Took some photos of AMAZING clouds the other day…the light is so clear and crisp at this time of the year. I think it’s an equinox thing. The light seems to be clearer and crisper in Autumn and Spring. Sharp is probably a better word. Sharp light.


Sitting in my studio the other day before I took these photos, I needed a break from grappling with a painting. I tore some squares of sugar paper and started drawing what I could see of the sky from my studio windows. I just used blue pastels, pencil and charcoal. I haven’t done this for ages. I felt like an art student again. This is where I started…being outside, drawing and painting what I could see and feel of the sea, the sky, the land. I just love it!


The act of mark making (drawing), tearing, sticking and painting in response to inspirational nature…that’s what going on here at the moment.


Chicken or Egg?

I am very tuned into colour combinations and the effects of light in nature and I am also aware of the way these influence my work. I know that often I will be awestruck by something I see and intentionally use that in the colours I choose to paint with. However, sometimes I think it comes out subconsciously. A friend of mine recently stayed with me and she cooked a delicious and stunning coloured beetroot soup to which we added creme fraiche as a swirl in the middle! Mine was in a turquoise bowl….


We both commented on the dramatic colour combination and I took a photo and half jokingly said, “I bet that will appear in a painting at some point!” Several months later while working on a completely unrelated commission, I did this…


I hadn’t thought twice about the beetroot soup since our delicious lunch but by sheer coincidence, I happened to see the two photographs side by side and the relationship between the soup colours and the painting was obvious. It’s as if our brains move bits of information from one place to another. It receives info which is stored in various different places and then we draw from these when we need to. Obvious really!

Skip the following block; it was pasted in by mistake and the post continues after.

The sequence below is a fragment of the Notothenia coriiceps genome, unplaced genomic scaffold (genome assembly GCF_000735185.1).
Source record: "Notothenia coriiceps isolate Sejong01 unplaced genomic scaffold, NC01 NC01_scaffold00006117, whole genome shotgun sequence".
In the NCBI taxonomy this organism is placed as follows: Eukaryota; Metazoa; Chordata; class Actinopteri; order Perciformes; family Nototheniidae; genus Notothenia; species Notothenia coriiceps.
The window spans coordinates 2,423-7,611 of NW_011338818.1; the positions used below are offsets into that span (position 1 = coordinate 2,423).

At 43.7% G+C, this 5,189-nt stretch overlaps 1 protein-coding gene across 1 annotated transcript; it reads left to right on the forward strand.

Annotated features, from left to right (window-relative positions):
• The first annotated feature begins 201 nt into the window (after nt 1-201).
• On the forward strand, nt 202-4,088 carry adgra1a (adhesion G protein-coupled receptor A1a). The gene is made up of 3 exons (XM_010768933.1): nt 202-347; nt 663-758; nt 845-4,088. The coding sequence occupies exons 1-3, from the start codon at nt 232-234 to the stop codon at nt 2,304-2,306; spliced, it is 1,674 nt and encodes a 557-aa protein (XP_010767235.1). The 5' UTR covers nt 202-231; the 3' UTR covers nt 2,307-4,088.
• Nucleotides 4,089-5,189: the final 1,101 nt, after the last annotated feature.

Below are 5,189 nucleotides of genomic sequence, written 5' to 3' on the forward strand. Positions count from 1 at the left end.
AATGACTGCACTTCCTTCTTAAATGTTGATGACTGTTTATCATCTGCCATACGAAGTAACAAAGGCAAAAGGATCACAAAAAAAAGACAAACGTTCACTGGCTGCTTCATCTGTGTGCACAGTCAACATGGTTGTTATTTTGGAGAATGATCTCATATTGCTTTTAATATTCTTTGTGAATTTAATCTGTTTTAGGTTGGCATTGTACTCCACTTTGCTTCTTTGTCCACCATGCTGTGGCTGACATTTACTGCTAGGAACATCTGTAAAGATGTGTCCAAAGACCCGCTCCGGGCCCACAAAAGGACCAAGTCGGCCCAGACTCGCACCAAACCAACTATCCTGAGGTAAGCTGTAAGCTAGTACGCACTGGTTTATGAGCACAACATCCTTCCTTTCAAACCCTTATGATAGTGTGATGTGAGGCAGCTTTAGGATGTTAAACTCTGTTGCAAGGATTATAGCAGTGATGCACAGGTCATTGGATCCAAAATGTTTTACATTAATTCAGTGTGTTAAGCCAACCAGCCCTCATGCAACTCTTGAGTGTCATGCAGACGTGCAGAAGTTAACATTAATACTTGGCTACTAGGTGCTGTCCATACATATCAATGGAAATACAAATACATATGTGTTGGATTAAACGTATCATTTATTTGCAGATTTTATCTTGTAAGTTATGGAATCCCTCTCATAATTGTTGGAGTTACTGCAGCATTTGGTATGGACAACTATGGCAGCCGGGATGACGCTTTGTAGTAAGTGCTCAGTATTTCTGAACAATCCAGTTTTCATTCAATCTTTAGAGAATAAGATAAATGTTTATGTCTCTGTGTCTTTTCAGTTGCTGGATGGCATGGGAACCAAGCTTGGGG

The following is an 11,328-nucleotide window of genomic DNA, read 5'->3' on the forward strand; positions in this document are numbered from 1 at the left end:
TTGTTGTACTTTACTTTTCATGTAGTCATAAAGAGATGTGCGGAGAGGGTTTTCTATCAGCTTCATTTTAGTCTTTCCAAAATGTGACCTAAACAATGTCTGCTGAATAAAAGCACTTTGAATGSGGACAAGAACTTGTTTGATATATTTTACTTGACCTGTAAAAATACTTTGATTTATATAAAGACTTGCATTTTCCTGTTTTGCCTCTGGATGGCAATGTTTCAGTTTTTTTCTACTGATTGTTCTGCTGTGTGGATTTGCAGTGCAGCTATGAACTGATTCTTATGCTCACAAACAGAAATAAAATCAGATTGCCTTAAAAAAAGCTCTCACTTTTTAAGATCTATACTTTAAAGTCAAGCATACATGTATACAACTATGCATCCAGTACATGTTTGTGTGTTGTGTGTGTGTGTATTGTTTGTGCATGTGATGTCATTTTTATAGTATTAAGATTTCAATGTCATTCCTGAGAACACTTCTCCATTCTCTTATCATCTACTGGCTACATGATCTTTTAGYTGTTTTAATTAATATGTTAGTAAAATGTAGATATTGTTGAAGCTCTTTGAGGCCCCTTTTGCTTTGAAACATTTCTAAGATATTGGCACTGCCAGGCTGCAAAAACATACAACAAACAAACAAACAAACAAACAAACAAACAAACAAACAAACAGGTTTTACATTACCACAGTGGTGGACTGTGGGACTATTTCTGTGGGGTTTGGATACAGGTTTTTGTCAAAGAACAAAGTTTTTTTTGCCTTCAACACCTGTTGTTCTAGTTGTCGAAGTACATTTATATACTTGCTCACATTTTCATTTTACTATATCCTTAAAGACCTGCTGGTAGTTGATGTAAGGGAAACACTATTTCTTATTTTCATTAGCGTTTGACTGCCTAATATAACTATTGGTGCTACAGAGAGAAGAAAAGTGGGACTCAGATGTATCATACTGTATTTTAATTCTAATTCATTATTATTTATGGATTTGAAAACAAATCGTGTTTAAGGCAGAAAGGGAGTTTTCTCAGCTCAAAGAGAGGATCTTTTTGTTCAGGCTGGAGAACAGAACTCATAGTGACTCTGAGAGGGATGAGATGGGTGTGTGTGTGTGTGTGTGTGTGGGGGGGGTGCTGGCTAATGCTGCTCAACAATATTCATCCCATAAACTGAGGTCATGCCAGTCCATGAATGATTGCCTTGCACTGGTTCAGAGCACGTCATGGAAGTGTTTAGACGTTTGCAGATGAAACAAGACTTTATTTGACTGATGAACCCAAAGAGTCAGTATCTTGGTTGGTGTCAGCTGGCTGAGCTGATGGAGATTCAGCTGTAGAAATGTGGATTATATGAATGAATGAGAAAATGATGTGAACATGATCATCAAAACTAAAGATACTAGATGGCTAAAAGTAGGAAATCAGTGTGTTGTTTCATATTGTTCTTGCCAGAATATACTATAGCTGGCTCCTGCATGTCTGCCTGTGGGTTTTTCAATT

However… a very recent painting, I hit a sticking point. It needed something dramatic to lift it. I had been working in various blue hues and tones. (I’ve been allowing myself to indulge in my compulsion to use turquiose recently, I think it could be because it is such a positive colour and helps to compensate for the lack of blue sky this year!) As I looked at it, listened to my intuition and tapped into the mysterious source of creativity, ‘red’ plopped into my mind. Bright red, a mixture of cadmium and crimson. Crimson on its own was too ‘blue’ and cadmium too ‘orange’. It had to be bang in the middle of the two. I was pleased with the result. It was just what the painting needed.


The next day I went for a walk first thing in the morning as I usually try and do and all I could see everywhere were red berries! I hardly noticed anything else. The sky was clear bright blue and I am sure that without the sky and the sunlight, they would not have been as dominant as they were. It was as if they were bursting with redness…trying to be as red as they could possibly be. “Look at us…we are RED….yes REEEEEEEEEDDDDDDDD!!!!”